The page represent an original stream of content, one which allows Nip/Tuck writers to "explore elements of the character that we could not explore on the show."
This experiment in transmedia has been explosively successful.
"The Carver page is everything you think about when you hear the word ‘viral.’ On the first night we had it up, there were close to 10,000 people that were trying to make friends with him." (FX senior VP, marketing and promotions, Stephanie Gibbons in Crupi, below)
According to MediaWeek, The Carver’s "friends list" now stands at 60,496 MySpace members, all of them registered users who have link The Carver’s page on their own pages.
Speculation on the identity of The Carver is intense. Fans are now
building up hypotheses like seasoned litigators, deconstructing pertinent bits of dialogue, examining clips from the show and, in one case, using voice recognition software in an attempt to identify the man–or woman–behind the mask. (Crupi in MediaWeek, below)
This is "weak form" transmedia, perhaps. Nip/Tuck has opened up a second stream of narrative, only. It would be "strong form" Transmedia if it were turning this second stream over to developers outside the show. It would be "really strong form" transmedia, if we could not understand the the TV show without knowledge of the MySpace narrative
But even as "weak form" transmedia, there is a powerful viral effect. It looks as though some fan speculation is being driven by the fact the fact that they are "making contact" with the show by means of this relatively obscure, insider, channel. It may be true that this kind of transmedia transmission has a community or "cosa nostra" effect. I think fans might be less speculative, less engaged if all they had to go on was the "big pipe" information supply made available by the TV show. (Small pipes make good neighbors?)
Plus, there might be something more than transmedia going on here. After all, this second channel is not an ordinary narrative one (a comic book or novel, say). The MySpace play pretends that the fictional character is an actual one, as if The Carver has escaped the narrative and found his way into the real world. This makes for several differences, one of which is that the fan can entertain the notion that he/she is observing a less scripted, less predictable, and more dangerous creature. Suddenly the narrative signal is less predictable, less scrutable, and less controllable. This, in turn, may increase the character’s ,and the show’s, powers of engagement.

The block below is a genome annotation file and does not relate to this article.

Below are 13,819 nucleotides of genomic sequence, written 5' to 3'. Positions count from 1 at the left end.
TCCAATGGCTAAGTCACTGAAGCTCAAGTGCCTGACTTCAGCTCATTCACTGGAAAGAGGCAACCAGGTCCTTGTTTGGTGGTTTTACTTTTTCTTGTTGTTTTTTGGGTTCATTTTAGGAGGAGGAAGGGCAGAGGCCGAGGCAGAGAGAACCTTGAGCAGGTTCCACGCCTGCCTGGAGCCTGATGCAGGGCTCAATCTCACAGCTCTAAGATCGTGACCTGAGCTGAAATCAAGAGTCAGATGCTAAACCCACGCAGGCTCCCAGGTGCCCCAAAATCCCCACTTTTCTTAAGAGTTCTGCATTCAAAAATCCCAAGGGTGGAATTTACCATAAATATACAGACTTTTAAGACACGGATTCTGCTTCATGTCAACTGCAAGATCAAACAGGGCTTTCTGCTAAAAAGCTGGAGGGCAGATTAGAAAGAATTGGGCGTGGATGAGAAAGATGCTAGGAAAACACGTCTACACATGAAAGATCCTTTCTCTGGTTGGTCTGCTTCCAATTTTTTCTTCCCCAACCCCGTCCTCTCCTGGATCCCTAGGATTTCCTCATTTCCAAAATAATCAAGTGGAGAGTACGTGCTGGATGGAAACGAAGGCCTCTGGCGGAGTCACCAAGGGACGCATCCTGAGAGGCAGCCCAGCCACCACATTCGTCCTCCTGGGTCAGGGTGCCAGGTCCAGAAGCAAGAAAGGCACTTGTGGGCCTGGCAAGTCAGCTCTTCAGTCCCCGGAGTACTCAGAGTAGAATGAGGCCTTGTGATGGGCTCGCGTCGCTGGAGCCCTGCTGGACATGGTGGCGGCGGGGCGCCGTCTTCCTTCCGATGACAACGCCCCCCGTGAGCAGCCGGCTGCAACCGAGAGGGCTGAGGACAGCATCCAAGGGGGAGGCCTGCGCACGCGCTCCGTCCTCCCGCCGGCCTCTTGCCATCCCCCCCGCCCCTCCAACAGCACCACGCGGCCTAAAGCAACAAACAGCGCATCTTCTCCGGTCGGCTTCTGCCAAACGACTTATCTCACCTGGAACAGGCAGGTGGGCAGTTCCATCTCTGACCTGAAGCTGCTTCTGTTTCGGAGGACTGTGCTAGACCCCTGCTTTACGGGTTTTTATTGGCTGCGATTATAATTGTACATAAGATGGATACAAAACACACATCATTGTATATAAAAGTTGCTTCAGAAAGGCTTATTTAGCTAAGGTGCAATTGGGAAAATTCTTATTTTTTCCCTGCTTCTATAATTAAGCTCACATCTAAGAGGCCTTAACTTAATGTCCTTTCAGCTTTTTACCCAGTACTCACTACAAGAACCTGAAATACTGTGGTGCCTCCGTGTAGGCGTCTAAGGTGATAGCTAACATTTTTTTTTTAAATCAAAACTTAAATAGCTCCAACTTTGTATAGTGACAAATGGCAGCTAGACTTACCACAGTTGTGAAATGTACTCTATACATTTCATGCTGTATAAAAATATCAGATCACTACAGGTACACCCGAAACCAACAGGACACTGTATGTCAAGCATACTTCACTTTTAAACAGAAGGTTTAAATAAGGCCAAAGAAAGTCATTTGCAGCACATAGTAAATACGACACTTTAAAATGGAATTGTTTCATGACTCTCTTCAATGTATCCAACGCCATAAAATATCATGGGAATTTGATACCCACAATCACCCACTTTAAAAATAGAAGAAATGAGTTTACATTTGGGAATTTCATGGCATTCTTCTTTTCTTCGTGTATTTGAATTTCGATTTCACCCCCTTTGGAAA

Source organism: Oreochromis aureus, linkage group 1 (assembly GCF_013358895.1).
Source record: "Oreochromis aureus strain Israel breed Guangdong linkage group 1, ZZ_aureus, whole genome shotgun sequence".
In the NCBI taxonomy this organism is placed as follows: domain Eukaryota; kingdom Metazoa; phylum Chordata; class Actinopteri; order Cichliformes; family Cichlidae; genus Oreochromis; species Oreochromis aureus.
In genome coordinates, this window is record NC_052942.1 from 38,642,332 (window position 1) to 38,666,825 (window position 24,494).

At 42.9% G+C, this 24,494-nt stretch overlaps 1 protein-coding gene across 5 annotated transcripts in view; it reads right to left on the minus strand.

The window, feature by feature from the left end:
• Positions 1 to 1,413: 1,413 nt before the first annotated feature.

It’s weird. I just learned about Henry Jenkins’ notion of transmedia last week, and already it is proving indispensable. It looks like one of the futures of Hollywood. It is also, especially here in its viral mode, perhaps also a future of branding. How can we make brands less scripted, less scrutable, less predictable, and, in this way, more exciting? Isn’t this single most compelling on the desk of every Chief Marketing Officer? What if the answer is transmedia?
A last point: There is something odd and interesting about social networks that include fictional characters. There is something odder still about networks that form (swarm?) around fictional characters. The MySpace network seems to have responded to the Nip/Tuck fictional character with special intensity, and that’s interesting. Is there an anthropology of networks to help us understand why this should be so?
The marketing question here is how brands can create fictional characters that enter and help intensify networks, ignite buzz and build the brand? Sophie promised to have this effect (see link below). In the Nip/Tuck case the fictional character is welcome and interesting because it is driven by the TV narrative, so in this case the efficiacy of the fictional link in the network depends upon the transmedia at work. This is another reason why brands might want to engage in transmedia work.
Crupi, Anthony. 2005. Nip/Tuck Goes Viral With New Content on MySpace Page. December 12, 2005. here.
Jenkins, Henry. forthcoming. Convergence Culture: Where Old and New Media Intersect. New York: New York University Press.
McCracken, Grant. 2005. Transmedia: Branding’s next new thing? This Blog Sits At … here.
McCracken, Grant. 2oo5. Sophie: marketing goddess. This Blog Sits At … here.
For more on Nip/Tuck, here.
For The Carver’s homepage on MySpace.com, here.